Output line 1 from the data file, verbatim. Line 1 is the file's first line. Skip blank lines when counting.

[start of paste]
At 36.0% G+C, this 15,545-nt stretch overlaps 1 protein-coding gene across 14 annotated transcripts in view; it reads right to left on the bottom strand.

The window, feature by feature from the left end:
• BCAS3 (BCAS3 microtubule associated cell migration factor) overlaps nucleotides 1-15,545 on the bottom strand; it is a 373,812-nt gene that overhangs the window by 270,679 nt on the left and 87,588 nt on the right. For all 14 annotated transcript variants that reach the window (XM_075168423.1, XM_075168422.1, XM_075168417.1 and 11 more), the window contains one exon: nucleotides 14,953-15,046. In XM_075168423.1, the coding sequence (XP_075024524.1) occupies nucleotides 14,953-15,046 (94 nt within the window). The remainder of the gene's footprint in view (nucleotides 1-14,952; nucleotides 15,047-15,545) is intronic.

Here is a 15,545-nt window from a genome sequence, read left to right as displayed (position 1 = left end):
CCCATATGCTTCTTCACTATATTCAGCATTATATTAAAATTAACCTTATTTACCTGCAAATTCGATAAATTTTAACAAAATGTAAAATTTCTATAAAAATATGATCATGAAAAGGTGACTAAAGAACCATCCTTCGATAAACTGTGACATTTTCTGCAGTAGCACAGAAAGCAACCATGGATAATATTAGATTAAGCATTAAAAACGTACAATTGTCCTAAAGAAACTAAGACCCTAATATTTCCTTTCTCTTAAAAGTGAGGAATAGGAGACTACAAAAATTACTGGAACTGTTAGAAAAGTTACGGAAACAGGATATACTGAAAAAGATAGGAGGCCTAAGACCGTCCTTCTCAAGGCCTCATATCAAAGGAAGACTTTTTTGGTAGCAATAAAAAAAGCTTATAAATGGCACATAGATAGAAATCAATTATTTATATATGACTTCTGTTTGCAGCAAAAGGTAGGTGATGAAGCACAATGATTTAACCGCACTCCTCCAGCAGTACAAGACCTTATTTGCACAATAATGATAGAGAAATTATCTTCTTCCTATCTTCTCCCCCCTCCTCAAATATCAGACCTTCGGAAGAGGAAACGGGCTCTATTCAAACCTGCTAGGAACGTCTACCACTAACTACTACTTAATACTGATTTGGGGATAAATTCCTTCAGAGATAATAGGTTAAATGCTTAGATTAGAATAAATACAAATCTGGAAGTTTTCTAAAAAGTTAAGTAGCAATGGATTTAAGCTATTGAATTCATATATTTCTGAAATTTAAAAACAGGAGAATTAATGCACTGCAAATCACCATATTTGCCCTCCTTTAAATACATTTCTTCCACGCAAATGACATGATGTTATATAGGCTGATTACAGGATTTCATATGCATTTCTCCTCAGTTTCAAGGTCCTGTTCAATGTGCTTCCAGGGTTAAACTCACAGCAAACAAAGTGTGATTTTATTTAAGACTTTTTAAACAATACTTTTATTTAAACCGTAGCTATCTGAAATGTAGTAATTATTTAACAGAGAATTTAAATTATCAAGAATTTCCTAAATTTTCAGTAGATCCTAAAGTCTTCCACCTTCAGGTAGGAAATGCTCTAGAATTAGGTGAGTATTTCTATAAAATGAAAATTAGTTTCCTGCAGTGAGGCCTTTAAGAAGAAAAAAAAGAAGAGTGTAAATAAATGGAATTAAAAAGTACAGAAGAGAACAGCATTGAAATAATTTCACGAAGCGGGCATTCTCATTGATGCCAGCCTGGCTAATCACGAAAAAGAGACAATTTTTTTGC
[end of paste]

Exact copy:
At 36.0% G+C, this 15,545-nt stretch overlaps 1 protein-coding gene across 14 annotated transcripts in view; it reads right to left on the bottom strand.